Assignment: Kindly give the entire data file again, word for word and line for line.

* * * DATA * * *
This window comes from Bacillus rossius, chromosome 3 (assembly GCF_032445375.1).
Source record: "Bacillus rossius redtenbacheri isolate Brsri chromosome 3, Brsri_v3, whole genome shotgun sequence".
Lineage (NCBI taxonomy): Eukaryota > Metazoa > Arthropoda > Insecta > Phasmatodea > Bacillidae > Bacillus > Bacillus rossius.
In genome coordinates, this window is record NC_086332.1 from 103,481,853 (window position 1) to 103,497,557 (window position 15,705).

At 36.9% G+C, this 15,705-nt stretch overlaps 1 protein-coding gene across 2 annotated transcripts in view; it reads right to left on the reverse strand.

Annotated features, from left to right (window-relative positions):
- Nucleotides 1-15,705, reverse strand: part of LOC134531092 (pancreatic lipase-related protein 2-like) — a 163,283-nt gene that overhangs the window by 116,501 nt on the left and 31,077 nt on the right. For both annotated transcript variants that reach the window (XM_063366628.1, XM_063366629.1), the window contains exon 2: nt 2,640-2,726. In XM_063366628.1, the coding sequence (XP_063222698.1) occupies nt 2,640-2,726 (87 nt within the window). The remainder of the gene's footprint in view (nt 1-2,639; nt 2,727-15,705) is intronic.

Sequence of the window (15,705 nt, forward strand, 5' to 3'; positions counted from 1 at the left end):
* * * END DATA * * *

This window comes from Bacillus rossius, chromosome 3 (assembly GCF_032445375.1).
Source record: "Bacillus rossius redtenbacheri isolate Brsri chromosome 3, Brsri_v3, whole genome shotgun sequence".
Lineage (NCBI taxonomy): Eukaryota > Metazoa > Arthropoda > Insecta > Phasmatodea > Bacillidae > Bacillus > Bacillus rossius.
In genome coordinates, this window is record NC_086332.1 from 103,481,853 (window position 1) to 103,497,557 (window position 15,705).

At 36.9% G+C, this 15,705-nt stretch overlaps 1 protein-coding gene across 2 annotated transcripts in view; it reads right to left on the reverse strand.

Annotated features, from left to right (window-relative positions):
- Nucleotides 1-15,705, reverse strand: part of LOC134531092 (pancreatic lipase-related protein 2-like) — a 163,283-nt gene that overhangs the window by 116,501 nt on the left and 31,077 nt on the right. For both annotated transcript variants that reach the window (XM_063366628.1, XM_063366629.1), the window contains exon 2: nt 2,640-2,726. In XM_063366628.1, the coding sequence (XP_063222698.1) occupies nt 2,640-2,726 (87 nt within the window). The remainder of the gene's footprint in view (nt 1-2,639; nt 2,727-15,705) is intronic.

Sequence of the window (15,705 nt, forward strand, 5' to 3'; positions counted from 1 at the left end):